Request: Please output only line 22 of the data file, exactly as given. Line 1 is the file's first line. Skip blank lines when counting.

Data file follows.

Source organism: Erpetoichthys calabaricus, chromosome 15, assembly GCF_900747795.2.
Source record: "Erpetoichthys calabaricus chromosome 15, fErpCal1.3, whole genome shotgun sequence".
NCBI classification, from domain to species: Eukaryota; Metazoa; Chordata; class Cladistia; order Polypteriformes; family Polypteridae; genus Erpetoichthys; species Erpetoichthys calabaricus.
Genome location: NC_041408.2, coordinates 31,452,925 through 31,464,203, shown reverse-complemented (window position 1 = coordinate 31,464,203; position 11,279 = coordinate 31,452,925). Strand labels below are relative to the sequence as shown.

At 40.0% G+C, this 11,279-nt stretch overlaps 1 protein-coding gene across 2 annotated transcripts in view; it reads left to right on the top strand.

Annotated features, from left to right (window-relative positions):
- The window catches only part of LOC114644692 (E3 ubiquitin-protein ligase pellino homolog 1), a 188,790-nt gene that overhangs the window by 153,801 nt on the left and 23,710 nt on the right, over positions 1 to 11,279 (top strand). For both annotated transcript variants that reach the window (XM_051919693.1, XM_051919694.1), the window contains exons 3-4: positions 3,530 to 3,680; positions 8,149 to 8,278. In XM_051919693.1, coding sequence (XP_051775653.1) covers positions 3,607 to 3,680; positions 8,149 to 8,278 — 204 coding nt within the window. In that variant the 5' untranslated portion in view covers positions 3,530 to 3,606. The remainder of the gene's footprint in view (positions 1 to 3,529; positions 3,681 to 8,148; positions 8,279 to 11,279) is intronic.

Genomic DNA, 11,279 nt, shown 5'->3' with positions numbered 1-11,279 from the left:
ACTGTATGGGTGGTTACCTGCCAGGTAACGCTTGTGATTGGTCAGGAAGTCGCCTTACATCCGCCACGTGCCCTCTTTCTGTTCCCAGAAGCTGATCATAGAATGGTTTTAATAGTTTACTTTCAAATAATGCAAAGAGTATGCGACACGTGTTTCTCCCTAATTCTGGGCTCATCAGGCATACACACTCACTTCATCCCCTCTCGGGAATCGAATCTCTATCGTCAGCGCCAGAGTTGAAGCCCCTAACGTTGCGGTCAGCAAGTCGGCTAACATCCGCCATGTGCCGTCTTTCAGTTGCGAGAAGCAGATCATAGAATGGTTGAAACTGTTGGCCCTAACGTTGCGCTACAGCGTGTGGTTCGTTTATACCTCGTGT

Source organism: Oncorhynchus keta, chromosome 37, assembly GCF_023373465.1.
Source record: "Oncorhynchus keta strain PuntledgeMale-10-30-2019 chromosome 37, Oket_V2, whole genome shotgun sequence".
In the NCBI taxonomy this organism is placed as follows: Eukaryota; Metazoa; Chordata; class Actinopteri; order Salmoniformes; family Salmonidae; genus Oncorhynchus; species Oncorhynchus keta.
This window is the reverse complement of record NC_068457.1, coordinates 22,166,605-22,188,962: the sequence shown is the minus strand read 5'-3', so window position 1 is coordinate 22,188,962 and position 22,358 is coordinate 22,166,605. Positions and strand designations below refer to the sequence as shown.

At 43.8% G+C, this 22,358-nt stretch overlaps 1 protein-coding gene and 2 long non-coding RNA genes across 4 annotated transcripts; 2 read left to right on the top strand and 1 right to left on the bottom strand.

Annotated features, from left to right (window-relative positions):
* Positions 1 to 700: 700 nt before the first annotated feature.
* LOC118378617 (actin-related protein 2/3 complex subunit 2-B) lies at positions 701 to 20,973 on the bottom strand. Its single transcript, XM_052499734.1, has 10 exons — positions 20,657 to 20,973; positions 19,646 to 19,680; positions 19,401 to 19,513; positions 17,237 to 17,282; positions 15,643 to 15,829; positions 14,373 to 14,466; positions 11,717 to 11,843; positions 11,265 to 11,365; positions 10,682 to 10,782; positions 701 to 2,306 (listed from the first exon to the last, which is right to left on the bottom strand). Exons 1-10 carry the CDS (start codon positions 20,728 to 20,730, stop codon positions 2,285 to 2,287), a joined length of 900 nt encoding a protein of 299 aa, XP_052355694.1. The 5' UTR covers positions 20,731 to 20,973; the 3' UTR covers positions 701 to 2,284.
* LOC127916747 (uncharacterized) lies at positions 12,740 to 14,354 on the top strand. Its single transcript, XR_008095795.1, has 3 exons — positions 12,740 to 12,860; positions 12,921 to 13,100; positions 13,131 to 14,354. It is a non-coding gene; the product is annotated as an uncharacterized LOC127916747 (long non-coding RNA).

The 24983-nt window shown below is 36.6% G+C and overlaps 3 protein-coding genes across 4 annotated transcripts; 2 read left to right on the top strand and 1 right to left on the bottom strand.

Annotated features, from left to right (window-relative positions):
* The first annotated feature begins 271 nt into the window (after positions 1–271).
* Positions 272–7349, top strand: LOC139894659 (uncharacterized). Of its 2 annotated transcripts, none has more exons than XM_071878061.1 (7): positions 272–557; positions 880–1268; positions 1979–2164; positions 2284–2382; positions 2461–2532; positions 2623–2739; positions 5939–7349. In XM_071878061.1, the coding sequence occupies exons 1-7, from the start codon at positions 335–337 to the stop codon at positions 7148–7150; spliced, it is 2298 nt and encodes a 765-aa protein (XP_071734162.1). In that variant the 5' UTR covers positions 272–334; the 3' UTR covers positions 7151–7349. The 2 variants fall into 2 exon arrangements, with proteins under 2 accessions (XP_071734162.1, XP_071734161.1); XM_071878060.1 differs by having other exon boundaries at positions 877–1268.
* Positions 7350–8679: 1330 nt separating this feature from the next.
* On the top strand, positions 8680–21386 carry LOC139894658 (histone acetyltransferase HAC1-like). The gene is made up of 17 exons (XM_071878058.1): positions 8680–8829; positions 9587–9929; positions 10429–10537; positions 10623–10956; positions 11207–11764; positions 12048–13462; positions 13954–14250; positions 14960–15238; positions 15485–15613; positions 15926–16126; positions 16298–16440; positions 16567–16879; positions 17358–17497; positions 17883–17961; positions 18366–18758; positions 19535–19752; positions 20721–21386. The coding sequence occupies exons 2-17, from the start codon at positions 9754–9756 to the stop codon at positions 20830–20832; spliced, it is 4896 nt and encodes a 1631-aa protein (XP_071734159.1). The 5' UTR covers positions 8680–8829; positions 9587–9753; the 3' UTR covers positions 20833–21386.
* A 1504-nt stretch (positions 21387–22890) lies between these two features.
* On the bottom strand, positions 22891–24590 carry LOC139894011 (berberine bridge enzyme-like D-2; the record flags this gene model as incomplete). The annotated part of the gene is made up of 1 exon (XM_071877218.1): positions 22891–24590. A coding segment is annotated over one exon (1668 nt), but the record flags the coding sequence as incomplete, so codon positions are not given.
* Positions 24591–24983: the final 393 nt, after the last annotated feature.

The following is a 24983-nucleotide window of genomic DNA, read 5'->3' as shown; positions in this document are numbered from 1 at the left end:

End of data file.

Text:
* Positions 272–7349, top strand: LOC139894659 (uncharacterized). Of its 2 annotated transcripts, none has more exons than XM_071878061.1 (7): positions 272–557; positions 880–1268; positions 1979–2164; positions 2284–2382; positions 2461–2532; positions 2623–2739; positions 5939–7349. In XM_071878061.1, the coding sequence occupies exons 1-7, from the start codon at positions 335–337 to the stop codon at positions 7148–7150; spliced, it is 2298 nt and encodes a 765-aa protein (XP_071734162.1). In that variant the 5' UTR covers positions 272–334; the 3' UTR covers positions 7151–7349. The 2 variants fall into 2 exon arrangements, with proteins under 2 accessions (XP_071734162.1, XP_071734161.1); XM_071878060.1 differs by having other exon boundaries at positions 877–1268.